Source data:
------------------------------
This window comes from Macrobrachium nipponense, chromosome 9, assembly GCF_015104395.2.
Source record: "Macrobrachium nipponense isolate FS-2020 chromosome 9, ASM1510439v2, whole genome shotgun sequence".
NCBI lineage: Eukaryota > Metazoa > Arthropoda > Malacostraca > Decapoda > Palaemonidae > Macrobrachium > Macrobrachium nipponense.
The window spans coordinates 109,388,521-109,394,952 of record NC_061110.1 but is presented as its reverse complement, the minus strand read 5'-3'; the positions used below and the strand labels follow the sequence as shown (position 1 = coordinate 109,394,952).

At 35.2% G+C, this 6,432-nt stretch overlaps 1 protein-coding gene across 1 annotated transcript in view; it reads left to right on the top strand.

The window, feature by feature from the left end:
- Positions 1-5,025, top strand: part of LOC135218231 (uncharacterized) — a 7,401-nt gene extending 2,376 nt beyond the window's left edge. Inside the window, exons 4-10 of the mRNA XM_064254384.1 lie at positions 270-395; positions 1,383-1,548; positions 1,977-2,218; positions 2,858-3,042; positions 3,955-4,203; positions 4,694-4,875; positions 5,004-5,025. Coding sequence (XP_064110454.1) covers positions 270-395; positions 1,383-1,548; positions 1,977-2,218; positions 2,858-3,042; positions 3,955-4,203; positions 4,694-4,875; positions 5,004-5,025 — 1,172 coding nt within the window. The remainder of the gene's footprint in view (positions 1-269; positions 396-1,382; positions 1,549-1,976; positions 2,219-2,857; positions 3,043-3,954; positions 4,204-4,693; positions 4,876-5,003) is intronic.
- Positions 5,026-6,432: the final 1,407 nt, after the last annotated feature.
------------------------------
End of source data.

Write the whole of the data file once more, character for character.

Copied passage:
This window comes from Macrobrachium nipponense, chromosome 9, assembly GCF_015104395.2.
Source record: "Macrobrachium nipponense isolate FS-2020 chromosome 9, ASM1510439v2, whole genome shotgun sequence".
NCBI lineage: Eukaryota > Metazoa > Arthropoda > Malacostraca > Decapoda > Palaemonidae > Macrobrachium > Macrobrachium nipponense.
The window spans coordinates 109,388,521-109,394,952 of record NC_061110.1 but is presented as its reverse complement, the minus strand read 5'-3'; the positions used below and the strand labels follow the sequence as shown (position 1 = coordinate 109,394,952).

At 35.2% G+C, this 6,432-nt stretch overlaps 1 protein-coding gene across 1 annotated transcript in view; it reads left to right on the top strand.

The window, feature by feature from the left end:
- Positions 1-5,025, top strand: part of LOC135218231 (uncharacterized) — a 7,401-nt gene extending 2,376 nt beyond the window's left edge. Inside the window, exons 4-10 of the mRNA XM_064254384.1 lie at positions 270-395; positions 1,383-1,548; positions 1,977-2,218; positions 2,858-3,042; positions 3,955-4,203; positions 4,694-4,875; positions 5,004-5,025. Coding sequence (XP_064110454.1) covers positions 270-395; positions 1,383-1,548; positions 1,977-2,218; positions 2,858-3,042; positions 3,955-4,203; positions 4,694-4,875; positions 5,004-5,025 — 1,172 coding nt within the window. The remainder of the gene's footprint in view (positions 1-269; positions 396-1,382; positions 1,549-1,976; positions 2,219-2,857; positions 3,043-3,954; positions 4,204-4,693; positions 4,876-5,003) is intronic.
- Positions 5,026-6,432: the final 1,407 nt, after the last annotated feature.